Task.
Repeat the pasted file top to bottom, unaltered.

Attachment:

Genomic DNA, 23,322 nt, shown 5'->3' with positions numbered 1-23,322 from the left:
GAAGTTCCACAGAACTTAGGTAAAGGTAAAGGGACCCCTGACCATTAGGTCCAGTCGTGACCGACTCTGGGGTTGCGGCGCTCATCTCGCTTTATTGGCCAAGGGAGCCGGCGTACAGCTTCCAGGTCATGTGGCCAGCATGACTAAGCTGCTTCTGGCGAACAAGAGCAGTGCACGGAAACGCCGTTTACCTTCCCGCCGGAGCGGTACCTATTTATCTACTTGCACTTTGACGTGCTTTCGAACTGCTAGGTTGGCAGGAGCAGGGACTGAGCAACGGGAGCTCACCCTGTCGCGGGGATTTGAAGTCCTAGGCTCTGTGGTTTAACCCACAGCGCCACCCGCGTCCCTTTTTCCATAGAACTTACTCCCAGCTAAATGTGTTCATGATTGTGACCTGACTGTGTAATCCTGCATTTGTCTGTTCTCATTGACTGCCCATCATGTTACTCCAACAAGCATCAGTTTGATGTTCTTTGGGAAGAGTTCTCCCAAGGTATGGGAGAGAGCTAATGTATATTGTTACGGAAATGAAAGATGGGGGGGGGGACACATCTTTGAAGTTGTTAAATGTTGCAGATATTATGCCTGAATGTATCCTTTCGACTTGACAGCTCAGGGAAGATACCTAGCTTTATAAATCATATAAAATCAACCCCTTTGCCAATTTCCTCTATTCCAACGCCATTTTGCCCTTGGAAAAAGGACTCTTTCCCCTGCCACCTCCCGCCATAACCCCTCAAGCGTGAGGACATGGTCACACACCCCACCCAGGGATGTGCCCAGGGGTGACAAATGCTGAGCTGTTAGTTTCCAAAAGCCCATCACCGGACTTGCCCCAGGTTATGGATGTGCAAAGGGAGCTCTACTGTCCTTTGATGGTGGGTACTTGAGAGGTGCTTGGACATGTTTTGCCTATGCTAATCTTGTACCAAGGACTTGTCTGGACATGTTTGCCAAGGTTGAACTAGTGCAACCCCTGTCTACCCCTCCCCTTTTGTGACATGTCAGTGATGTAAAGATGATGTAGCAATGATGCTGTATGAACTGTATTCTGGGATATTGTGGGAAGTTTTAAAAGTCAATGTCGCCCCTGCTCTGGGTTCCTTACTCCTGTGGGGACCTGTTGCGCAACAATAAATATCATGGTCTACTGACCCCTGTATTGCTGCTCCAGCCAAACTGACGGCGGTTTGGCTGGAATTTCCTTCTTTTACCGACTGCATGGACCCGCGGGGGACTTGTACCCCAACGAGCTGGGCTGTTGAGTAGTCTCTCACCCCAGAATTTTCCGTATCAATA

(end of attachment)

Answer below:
Genomic DNA, 23,322 nt, shown 5'->3' with positions numbered 1-23,322 from the left:
GAAGTTCCACAGAACTTAGGTAAAGGTAAAGGGACCCCTGACCATTAGGTCCAGTCGTGACCGACTCTGGGGTTGCGGCGCTCATCTCGCTTTATTGGCCAAGGGAGCCGGCGTACAGCTTCCAGGTCATGTGGCCAGCATGACTAAGCTGCTTCTGGCGAACAAGAGCAGTGCACGGAAACGCCGTTTACCTTCCCGCCGGAGCGGTACCTATTTATCTACTTGCACTTTGACGTGCTTTCGAACTGCTAGGTTGGCAGGAGCAGGGACTGAGCAACGGGAGCTCACCCTGTCGCGGGGATTTGAAGTCCTAGGCTCTGTGGTTTAACCCACAGCGCCACCCGCGTCCCTTTTTCCATAGAACTTACTCCCAGCTAAATGTGTTCATGATTGTGACCTGACTGTGTAATCCTGCATTTGTCTGTTCTCATTGACTGCCCATCATGTTACTCCAACAAGCATCAGTTTGATGTTCTTTGGGAAGAGTTCTCCCAAGGTATGGGAGAGAGCTAATGTATATTGTTACGGAAATGAAAGATGGGGGGGGGGACACATCTTTGAAGTTGTTAAATGTTGCAGATATTATGCCTGAATGTATCCTTTCGACTTGACAGCTCAGGGAAGATACCTAGCTTTATAAATCATATAAAATCAACCCCTTTGCCAATTTCCTCTATTCCAACGCCATTTTGCCCTTGGAAAAAGGACTCTTTCCCCTGCCACCTCCCGCCATAACCCCTCAAGCGTGAGGACATGGTCACACACCCCACCCAGGGATGTGCCCAGGGGTGACAAATGCTGAGCTGTTAGTTTCCAAAAGCCCATCACCGGACTTGCCCCAGGTTATGGATGTGCAAAGGGAGCTCTACTGTCCTTTGATGGTGGGTACTTGAGAGGTGCTTGGACATGTTTTGCCTATGCTAATCTTGTACCAAGGACTTGTCTGGACATGTTTGCCAAGGTTGAACTAGTGCAACCCCTGTCTACCCCTCCCCTTTTGTGACATGTCAGTGATGTAAAGATGATGTAGCAATGATGCTGTATGAACTGTATTCTGGGATATTGTGGGAAGTTTTAAAAGTCAATGTCGCCCCTGCTCTGGGTTCCTTACTCCTGTGGGGACCTGTTGCGCAACAATAAATATCATGGTCTACTGACCCCTGTATTGCTGCTCCAGCCAAACTGACGGCGGTTTGGCTGGAATTTCCTTCTTTTACCGACTGCATGGACCCGCGGGGGACTTGTACCCCAACGAGCTGGGCTGTTGAGTAGTCTCTCACCCCAGAATTTTCCGTATCAATA